The Ao Ba Ba is a collarless shirt with a back made of a straight piece of cloth. The front flap is divided into two pieces and in the middle, there are buttons from the neck down to the belly. This elaborate shirt is often paired with long white or black trousers. The colors and materials of this set depending on the combination and the desire of the wearers. Farmers and peasants in the Mekong Delta used to wear black or brown Ao Ba Ba to work on the rice fields because they were both clean and easy to wash. 


 

Vietnamese traditional costume

Sewing fabrics are simple materials, such as single fabrics, pungent fabrics, and linoleum, which very quickly dry after washing. Near the hem, there are two extra pockets that are quite convenient for holding necessary items. Thanks to these conveniences and comfort, Ao Ba Ba is often worn by both men and women in the Mekong Delta in their daily life activities. Particularly in special events or festive occasions, they will choose Ao Ba Ba with lighter colors like white, or ash gray. The noble class chooses the color of young, pale blue with more expensive fabrics such as silk or satin to show off their richness.

Over the years, the basic design of traditional Ao Ba Ba has been kept from generation to generation but refurbished to update new fashion trends. The modern Ao Ba Ba for women is not as straight and wide as it used to be, but it has been narrowly stitched to embrace the body and emphasize the beautiful curves of women’s bodies.

3. AO TU THAN 

Before the appearance of the Ao Dai, the Ao Tu Than was worn by Vietnamese women and considered the country’s most enduring relic. The origin of Ao Tu Than is still a question but its illustration was sculpted on the surface of Trong Dong (copper drum) thousands of years ago. The basic Ao Tu Than consists of three main parts: the “Yếm” – an ancient bodice worn as an undergarment by women to cover the chest area; a long skirt from the waist; and a flowing tunic worn as the outermost layer. The tunic splits into four flaps, also called “than”: two back flaps sewn together (made up of a full flap) and the two front flaps can be tied together by a silk sash tied at the waist as a belt.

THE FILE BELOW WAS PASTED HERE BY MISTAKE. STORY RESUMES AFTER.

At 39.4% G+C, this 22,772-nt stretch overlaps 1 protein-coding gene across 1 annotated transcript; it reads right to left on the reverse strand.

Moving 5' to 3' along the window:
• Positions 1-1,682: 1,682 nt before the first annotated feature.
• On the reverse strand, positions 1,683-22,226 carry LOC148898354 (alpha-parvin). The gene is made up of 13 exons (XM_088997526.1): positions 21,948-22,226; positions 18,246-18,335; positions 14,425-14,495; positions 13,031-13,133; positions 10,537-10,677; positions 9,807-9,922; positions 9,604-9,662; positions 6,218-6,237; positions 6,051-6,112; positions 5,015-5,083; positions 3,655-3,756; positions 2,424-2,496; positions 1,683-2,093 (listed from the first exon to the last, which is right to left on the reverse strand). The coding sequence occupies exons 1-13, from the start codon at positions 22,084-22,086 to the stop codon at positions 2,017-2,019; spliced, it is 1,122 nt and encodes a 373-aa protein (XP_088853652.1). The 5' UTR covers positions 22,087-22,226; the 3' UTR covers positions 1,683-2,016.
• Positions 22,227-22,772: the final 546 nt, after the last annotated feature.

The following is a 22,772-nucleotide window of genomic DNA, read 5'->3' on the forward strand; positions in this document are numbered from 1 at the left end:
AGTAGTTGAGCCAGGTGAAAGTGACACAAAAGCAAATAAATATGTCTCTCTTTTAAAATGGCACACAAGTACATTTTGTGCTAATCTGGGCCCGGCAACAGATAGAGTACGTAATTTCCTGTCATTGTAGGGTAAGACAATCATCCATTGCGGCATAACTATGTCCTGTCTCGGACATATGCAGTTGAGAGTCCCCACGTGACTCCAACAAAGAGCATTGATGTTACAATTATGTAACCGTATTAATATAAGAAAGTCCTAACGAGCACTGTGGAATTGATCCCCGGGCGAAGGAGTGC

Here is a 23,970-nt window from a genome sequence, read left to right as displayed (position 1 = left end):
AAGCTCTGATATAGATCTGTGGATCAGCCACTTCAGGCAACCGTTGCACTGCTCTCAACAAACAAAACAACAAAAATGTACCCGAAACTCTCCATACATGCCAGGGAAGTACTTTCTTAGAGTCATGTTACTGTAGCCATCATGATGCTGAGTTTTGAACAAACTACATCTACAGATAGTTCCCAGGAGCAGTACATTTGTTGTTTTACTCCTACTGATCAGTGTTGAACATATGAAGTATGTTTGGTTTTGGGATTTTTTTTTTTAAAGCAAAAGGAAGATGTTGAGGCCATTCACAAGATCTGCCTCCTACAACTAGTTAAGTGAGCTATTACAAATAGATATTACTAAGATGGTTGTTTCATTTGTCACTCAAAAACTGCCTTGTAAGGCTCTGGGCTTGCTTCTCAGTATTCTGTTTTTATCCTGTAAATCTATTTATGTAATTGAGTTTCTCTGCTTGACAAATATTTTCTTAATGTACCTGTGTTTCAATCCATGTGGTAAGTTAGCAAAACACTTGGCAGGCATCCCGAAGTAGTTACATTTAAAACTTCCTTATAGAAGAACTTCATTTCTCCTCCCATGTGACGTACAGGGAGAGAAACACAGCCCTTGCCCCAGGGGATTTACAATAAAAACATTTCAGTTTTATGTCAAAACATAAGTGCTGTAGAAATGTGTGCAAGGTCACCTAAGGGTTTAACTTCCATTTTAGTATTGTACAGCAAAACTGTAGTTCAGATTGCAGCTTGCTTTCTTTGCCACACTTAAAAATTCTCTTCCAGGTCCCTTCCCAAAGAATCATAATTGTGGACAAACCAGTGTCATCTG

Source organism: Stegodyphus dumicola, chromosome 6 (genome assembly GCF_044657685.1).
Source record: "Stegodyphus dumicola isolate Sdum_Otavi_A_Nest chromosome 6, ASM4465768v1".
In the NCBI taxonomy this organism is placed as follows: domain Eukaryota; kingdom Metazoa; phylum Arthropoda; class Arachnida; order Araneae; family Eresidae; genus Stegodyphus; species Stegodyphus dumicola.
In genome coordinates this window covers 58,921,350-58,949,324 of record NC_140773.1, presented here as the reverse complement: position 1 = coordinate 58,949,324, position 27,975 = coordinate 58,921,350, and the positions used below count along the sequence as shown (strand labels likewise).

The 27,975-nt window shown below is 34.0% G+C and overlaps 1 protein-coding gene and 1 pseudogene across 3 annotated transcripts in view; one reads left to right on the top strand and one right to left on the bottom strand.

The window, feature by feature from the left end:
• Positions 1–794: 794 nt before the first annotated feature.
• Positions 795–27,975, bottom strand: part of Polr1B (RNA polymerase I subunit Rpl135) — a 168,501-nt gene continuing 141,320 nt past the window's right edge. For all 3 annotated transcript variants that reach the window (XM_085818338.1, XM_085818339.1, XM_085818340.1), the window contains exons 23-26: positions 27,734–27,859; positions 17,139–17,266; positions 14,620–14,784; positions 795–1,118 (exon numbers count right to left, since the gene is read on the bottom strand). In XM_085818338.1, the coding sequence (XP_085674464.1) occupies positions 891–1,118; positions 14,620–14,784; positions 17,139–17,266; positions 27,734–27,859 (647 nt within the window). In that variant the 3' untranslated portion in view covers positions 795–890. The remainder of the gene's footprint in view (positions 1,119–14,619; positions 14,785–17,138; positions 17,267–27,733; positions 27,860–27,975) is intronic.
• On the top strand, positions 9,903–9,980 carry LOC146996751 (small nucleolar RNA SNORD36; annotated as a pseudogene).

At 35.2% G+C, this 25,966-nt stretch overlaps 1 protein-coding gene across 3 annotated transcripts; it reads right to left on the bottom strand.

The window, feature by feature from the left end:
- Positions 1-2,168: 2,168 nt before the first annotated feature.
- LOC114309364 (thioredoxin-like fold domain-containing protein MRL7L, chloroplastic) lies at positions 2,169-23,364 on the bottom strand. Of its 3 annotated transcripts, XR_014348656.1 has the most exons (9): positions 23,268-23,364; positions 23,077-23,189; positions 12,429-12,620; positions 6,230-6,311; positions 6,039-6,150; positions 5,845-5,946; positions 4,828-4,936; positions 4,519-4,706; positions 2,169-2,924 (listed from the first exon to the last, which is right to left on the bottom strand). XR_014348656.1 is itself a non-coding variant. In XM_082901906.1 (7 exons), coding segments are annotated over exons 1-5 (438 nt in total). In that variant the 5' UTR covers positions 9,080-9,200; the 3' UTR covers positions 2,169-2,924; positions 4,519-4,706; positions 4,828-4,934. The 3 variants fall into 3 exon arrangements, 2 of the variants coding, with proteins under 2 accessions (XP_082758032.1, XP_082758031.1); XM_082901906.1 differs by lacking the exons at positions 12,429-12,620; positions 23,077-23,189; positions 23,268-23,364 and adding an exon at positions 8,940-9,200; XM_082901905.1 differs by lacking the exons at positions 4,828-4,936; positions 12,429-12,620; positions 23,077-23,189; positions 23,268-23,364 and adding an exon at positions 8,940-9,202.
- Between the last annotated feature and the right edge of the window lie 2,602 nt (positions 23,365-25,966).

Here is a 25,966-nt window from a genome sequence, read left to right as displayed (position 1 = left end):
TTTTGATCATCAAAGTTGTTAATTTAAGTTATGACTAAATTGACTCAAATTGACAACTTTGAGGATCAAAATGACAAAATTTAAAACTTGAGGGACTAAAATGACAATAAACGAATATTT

Vietnamese traditional costume

Originally, Ao Tu Than was dyed with natural colors, like the dye-yam, tropical-almond leaves, or mud. In these modern days, Ao Tu Than is no longer widely used in the local daily life but can be found in several northern-related festivals and events with more vivid colors. Because the bodice and the skirt and the tunic have different color gradients. If you have a chance to join in the Lim festival in Bac Ninh Province, you can witness the female folk singers wearing this attire with accessories, such as “Khan Mo Qua” – a black crow’s beak kerchief made of heavy fabric, “Guoc Moc” – a pair of wooden clogs and “Non Quai Thao” – a kind of conical hat with fringe hanging at both sides.

Vietnamese traditional costume

4. VIETNAMESE TRADITIONAL COSTUMES OF ETHNIC GROUPS

Broadly speaking, Vietnamese traditional customs are very diverse. Asides from the most popular ones of the major Kinh people group as mentioned above, other local ethnic groups have their own unique styles and costumes. In Vietnam, ethnic tribe costumes can vary depending on their own characteristics, but most share a common theme of featuring very colorful and very complicated repeated patterns, with many clashing items worn at once.